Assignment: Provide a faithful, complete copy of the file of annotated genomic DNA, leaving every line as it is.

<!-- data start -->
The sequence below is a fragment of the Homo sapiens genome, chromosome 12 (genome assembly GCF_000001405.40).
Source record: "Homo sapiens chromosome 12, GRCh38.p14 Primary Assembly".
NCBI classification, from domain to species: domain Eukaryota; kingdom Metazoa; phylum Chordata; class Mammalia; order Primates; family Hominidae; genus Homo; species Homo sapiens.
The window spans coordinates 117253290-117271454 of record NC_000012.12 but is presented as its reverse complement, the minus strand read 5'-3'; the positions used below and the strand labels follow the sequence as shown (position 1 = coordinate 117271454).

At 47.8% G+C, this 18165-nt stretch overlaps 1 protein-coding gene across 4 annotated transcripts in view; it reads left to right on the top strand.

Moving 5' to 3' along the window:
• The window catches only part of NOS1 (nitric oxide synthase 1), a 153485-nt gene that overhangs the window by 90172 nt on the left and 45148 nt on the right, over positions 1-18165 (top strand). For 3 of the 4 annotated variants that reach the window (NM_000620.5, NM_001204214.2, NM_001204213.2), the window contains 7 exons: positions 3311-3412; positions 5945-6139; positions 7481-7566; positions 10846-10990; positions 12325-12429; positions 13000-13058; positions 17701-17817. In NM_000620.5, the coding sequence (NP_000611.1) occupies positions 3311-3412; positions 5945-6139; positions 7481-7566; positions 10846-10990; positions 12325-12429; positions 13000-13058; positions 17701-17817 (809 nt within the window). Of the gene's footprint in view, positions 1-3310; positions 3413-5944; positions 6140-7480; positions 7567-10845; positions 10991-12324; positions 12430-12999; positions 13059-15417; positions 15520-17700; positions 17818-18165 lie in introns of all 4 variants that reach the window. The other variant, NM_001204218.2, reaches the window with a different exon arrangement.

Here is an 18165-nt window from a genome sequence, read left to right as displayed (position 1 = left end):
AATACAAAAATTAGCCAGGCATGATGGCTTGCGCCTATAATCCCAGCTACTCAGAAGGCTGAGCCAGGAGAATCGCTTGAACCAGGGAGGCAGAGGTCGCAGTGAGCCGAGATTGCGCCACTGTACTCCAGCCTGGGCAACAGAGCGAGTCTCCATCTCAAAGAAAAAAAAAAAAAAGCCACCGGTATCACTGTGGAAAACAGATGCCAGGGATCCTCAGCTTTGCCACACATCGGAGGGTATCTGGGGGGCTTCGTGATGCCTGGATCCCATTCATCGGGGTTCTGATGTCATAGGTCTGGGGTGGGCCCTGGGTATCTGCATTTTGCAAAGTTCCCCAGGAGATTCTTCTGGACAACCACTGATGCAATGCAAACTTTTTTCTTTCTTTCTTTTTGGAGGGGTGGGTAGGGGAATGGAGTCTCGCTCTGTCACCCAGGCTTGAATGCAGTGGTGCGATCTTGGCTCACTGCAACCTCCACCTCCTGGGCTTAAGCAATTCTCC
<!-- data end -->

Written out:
The sequence below is a fragment of the Homo sapiens genome, chromosome 12 (genome assembly GCF_000001405.40).
Source record: "Homo sapiens chromosome 12, GRCh38.p14 Primary Assembly".
NCBI classification, from domain to species: domain Eukaryota; kingdom Metazoa; phylum Chordata; class Mammalia; order Primates; family Hominidae; genus Homo; species Homo sapiens.
The window spans coordinates 117253290-117271454 of record NC_000012.12 but is presented as its reverse complement, the minus strand read 5'-3'; the positions used below and the strand labels follow the sequence as shown (position 1 = coordinate 117271454).

At 47.8% G+C, this 18165-nt stretch overlaps 1 protein-coding gene across 4 annotated transcripts in view; it reads left to right on the top strand.

Moving 5' to 3' along the window:
• The window catches only part of NOS1 (nitric oxide synthase 1), a 153485-nt gene that overhangs the window by 90172 nt on the left and 45148 nt on the right, over positions 1-18165 (top strand). For 3 of the 4 annotated variants that reach the window (NM_000620.5, NM_001204214.2, NM_001204213.2), the window contains 7 exons: positions 3311-3412; positions 5945-6139; positions 7481-7566; positions 10846-10990; positions 12325-12429; positions 13000-13058; positions 17701-17817. In NM_000620.5, the coding sequence (NP_000611.1) occupies positions 3311-3412; positions 5945-6139; positions 7481-7566; positions 10846-10990; positions 12325-12429; positions 13000-13058; positions 17701-17817 (809 nt within the window). Of the gene's footprint in view, positions 1-3310; positions 3413-5944; positions 6140-7480; positions 7567-10845; positions 10991-12324; positions 12430-12999; positions 13059-15417; positions 15520-17700; positions 17818-18165 lie in introns of all 4 variants that reach the window. The other variant, NM_001204218.2, reaches the window with a different exon arrangement.

Here is an 18165-nt window from a genome sequence, read left to right as displayed (position 1 = left end):
AATACAAAAATTAGCCAGGCATGATGGCTTGCGCCTATAATCCCAGCTACTCAGAAGGCTGAGCCAGGAGAATCGCTTGAACCAGGGAGGCAGAGGTCGCAGTGAGCCGAGATTGCGCCACTGTACTCCAGCCTGGGCAACAGAGCGAGTCTCCATCTCAAAGAAAAAAAAAAAAAAGCCACCGGTATCACTGTGGAAAACAGATGCCAGGGATCCTCAGCTTTGCCACACATCGGAGGGTATCTGGGGGGCTTCGTGATGCCTGGATCCCATTCATCGGGGTTCTGATGTCATAGGTCTGGGGTGGGCCCTGGGTATCTGCATTTTGCAAAGTTCCCCAGGAGATTCTTCTGGACAACCACTGATGCAATGCAAACTTTTTTCTTTCTTTCTTTTTGGAGGGGTGGGTAGGGGAATGGAGTCTCGCTCTGTCACCCAGGCTTGAATGCAGTGGTGCGATCTTGGCTCACTGCAACCTCCACCTCCTGGGCTTAAGCAATTCTCC